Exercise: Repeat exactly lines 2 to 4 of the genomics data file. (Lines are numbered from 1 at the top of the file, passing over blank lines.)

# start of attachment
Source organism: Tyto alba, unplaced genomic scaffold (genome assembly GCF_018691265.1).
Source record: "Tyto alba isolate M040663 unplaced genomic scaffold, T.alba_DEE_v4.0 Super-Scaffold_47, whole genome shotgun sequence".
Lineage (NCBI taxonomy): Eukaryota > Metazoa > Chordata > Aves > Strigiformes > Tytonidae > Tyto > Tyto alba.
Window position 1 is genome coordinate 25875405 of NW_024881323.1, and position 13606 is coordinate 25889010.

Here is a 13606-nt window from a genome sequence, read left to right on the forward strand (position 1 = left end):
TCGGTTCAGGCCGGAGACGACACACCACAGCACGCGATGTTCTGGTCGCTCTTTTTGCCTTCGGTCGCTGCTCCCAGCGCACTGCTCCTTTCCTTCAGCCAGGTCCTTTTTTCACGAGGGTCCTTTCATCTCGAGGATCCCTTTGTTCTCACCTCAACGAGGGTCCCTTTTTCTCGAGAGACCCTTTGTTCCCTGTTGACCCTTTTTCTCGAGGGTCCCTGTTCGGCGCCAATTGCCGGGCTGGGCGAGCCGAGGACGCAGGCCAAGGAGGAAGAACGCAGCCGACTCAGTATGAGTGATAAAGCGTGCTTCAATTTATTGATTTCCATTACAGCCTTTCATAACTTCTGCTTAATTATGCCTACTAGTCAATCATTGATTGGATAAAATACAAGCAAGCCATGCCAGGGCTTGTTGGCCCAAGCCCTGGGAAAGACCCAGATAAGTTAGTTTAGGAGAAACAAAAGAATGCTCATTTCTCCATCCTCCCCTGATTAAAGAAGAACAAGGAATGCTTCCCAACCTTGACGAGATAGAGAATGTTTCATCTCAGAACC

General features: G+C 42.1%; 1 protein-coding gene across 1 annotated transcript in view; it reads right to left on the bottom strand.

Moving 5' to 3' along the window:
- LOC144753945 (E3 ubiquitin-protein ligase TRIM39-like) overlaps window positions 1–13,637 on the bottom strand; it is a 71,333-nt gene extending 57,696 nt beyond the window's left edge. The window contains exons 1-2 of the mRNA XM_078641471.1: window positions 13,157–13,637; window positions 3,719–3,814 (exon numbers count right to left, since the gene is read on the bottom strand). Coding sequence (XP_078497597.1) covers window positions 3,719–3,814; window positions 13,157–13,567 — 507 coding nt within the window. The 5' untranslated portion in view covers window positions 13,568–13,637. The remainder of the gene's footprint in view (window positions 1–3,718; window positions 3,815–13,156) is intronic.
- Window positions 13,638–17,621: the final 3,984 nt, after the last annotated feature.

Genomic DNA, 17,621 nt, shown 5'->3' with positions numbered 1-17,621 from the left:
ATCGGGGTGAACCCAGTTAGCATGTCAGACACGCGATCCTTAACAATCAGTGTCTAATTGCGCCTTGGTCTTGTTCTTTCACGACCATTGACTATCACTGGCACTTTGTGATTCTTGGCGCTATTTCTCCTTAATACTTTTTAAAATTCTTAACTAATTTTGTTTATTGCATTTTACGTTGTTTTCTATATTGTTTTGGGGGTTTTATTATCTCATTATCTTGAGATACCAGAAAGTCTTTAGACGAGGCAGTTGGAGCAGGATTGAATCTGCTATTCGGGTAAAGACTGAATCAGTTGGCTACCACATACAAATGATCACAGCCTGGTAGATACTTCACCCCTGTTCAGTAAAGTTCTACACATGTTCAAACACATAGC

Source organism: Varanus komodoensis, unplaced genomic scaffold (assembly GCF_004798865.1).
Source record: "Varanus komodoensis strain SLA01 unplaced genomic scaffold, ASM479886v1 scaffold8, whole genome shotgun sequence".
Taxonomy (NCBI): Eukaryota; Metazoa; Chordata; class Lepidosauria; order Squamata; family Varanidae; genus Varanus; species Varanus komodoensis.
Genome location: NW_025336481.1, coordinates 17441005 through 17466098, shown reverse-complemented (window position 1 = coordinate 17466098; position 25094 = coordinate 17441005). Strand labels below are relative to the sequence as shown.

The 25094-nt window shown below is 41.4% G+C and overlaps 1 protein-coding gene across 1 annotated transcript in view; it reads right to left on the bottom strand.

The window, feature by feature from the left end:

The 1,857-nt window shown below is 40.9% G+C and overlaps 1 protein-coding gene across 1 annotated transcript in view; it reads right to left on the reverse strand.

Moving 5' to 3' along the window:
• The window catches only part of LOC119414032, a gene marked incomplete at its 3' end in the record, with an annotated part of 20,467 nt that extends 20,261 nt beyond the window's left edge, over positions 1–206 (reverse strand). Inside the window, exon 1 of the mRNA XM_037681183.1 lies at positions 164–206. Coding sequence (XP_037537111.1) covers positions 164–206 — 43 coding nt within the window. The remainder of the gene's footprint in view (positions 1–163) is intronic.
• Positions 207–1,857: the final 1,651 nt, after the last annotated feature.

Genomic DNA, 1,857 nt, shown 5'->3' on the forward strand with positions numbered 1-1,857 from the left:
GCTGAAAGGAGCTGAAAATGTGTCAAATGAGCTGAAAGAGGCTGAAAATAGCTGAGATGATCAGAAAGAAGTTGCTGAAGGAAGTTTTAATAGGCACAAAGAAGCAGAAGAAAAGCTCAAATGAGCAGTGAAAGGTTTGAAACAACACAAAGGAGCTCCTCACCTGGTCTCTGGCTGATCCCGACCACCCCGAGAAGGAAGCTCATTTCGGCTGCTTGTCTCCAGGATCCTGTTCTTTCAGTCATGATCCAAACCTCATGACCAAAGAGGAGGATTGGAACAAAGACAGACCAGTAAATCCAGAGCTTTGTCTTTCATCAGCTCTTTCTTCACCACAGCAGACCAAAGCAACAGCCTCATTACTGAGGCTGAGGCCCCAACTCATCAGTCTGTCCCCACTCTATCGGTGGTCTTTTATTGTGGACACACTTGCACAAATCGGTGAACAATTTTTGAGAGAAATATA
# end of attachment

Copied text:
Source record: "Tyto alba isolate M040663 unplaced genomic scaffold, T.alba_DEE_v4.0 Super-Scaffold_47, whole genome shotgun sequence".
Lineage (NCBI taxonomy): Eukaryota > Metazoa > Chordata > Aves > Strigiformes > Tytonidae > Tyto > Tyto alba.
Window position 1 is genome coordinate 25875405 of NW_024881323.1, and position 13606 is coordinate 25889010.